scispace - formally typeset

Journal ArticleDOI

Understanding knowledge and attitudes about breast cancer. A cultural analysis.

01 Feb 1995-Archives of Family Medicine (Arch Fam Med)-Vol. 4, Iss: 2, pp 145-152

TL;DR: Ethnography can provide important insights about culturally based knowledge and attitudes about disease and an understanding of the distinctive cultural models regarding breast cancer risk factors will aid future cancer control interventions.
Abstract: Author(s): Chavez, LR; Hubbell, FA; McMullin, JM; Martinez, RG; Mishra, SI | Abstract: ObjectiveTo evaluate knowledge and attitudes about breast cancer risk factors among Latinas, Anglo-American women, and physicians.DesignEthnographic interviews employing systematic data collection methods.ParticipantsTwenty-eight Salvadoran immigrants, 39 Mexican immigrants, 27 Chicanas, and 27 Anglo-American women selected through an organization-based network sampling and a convenience sample of 30 primary care physicians in Orange County, Calif.Main outcome measures and resultsData analysis using qualitative content analysis and quantitative cultural consensus analysis, a mathematical technique that determines the degree of shared knowledge within groups and estimates "culturally correct" answers (cultural models), was employed. The content analysis revealed different beliefs about breast cancer risk factors, particularly between the Latinas and the physicians. The cultural consensus analysis found two broad cultural models (defined as groups with ratios between the first and second eigenvalues of g or = 3 and no negative competency scores). A Latina model (ratio = 3.4), formed by the Salvadorans, Mexicans, and Chicanas, emphasized breast trauma and "bad" behaviors, including drinking alcohol and using illegal drugs as risk factors. A biomedical model (ratio = 3.0), embraced by physicians and Anglo-American women, emphasized risk factors described in the medical literature, such as family history and age. Within these broad models, each group of respondents also differed enough in their beliefs to form their own, often stronger, cultural models.ConclusionsEthnography can provide important insights about culturally based knowledge and attitudes about disease. An understanding of the distinctive cultural models regarding breast cancer risk factors will aid future cancer control interventions.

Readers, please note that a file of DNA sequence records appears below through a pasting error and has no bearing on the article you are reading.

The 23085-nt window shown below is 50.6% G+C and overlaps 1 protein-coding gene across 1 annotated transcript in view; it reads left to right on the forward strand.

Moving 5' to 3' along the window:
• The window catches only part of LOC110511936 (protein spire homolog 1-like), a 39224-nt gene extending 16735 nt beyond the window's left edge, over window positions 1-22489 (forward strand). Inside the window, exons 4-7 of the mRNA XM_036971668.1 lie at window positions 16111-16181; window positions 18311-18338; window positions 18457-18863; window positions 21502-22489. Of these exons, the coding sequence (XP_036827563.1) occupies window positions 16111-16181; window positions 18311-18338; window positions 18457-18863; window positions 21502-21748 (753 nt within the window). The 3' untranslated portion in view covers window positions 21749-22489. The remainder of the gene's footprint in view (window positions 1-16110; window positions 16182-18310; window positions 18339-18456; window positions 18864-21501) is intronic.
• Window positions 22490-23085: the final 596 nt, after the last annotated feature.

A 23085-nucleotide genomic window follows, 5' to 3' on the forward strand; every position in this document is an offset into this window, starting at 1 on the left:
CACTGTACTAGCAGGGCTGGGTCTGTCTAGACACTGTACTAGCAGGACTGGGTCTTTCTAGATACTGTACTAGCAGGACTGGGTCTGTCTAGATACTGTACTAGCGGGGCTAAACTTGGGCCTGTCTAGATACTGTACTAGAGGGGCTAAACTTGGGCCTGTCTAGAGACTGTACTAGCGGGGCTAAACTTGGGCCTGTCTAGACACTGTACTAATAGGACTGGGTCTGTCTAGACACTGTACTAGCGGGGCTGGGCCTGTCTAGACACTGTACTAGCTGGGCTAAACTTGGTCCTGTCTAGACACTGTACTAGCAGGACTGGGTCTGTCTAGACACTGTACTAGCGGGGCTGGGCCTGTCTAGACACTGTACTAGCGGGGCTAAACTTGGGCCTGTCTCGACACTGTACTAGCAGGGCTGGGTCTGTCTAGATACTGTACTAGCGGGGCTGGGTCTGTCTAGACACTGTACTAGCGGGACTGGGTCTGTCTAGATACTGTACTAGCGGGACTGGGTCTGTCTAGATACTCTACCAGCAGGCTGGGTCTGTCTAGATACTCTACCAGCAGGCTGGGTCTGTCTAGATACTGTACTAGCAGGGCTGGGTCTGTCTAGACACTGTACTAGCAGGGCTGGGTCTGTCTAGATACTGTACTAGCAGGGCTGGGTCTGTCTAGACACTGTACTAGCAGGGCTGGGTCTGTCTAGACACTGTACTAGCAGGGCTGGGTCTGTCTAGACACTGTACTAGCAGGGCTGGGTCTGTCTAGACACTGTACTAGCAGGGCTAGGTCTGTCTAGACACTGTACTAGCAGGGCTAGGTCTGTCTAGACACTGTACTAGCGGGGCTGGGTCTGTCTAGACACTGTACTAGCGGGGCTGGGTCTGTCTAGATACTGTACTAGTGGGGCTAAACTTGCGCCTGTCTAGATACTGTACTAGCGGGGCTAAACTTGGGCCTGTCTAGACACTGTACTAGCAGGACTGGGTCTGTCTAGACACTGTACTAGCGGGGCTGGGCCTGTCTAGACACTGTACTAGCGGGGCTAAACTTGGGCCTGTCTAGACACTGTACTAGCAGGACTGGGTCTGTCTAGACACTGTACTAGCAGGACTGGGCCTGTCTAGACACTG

Topics: Cultural analysis (56%)

Content maybe subject to copyright    Report

UC Irvine
UC Irvine Previously Published Works
Title
Understanding knowledge and attitudes about breast cancer. A cultural analysis.
Permalink
https://escholarship.org/uc/item/6v98w0c2
Journal
Archives of family medicine, 4(2)
ISSN
1063-3987
Authors
Chavez, LR
Hubbell, FA
McMullin, JM
et al.
Publication Date
1995-02-01
DOI
10.1001/archfami.4.2.145
Copyright Information
This work is made available under the terms of a Creative Commons Attribution
License, availalbe at https://creativecommons.org/licenses/by/4.0/
Peer reviewed
eScholarship.org Powered by the California Digital Library
University of California

Understanding
Knowledge
and
Attitudes
About
Breast
Cancer
A
Cultural
Analysis
Leo
R.
Chavez,
PhD;
F.
Allan
Hubbell,
MD,
MSPH;
Juliet
M.
McMullin,
MA;
Rebecca
G.
Martinez,
MA;
Shiraz
I.
Mishra,
MD,
PhD
Objective:
To
evaluate
knowledge
and
attitudes
about
breast
cancer
risk
factors
among
Latinas,
Anglo-
American
women,
and
physicians.
Design:
Ethnographic
interviews
employing
system-
atic
data
collection
methods.
Participants:
Twenty-eight
Salvadoran
immigrants,
39
Mexican
immigrants,
27
Chicanas,
and
27
Anglo-
American
women
selected
through
an
organization-
based
network
sampling
and
a
convenience
sample
of
30
primary
care
physicians
in
Orange
County,
Calif.
Main
Outcome
Measures
and
Results:
Data
analy-
sis
using
qualitative
content
analysis
and
quantitative
cul-
tural
consensus
analysis,
a
mathematical
technique
that
determines
the
degree
of
shared
knowledge
within
groups
and
estimates
"culturally
correct"
answers
(cultural
mod-
els),
was
employed.
The
content
analysis
revealed
dif-
ferent
beliefs
about
breast
cancer
risk
factors,
particu-
larly
between
the
Latinas
and the
physicians.
The
cultural
consensus
analysis
found
two
broad
cultural
models
(de-
fined
as
groups
with
ratios
between
the
first
and
second
eigenvalues
of
\m=ge\3
and
no
negative
competency
scores).
A
Latina
model
(ratio=3.4),
formed
by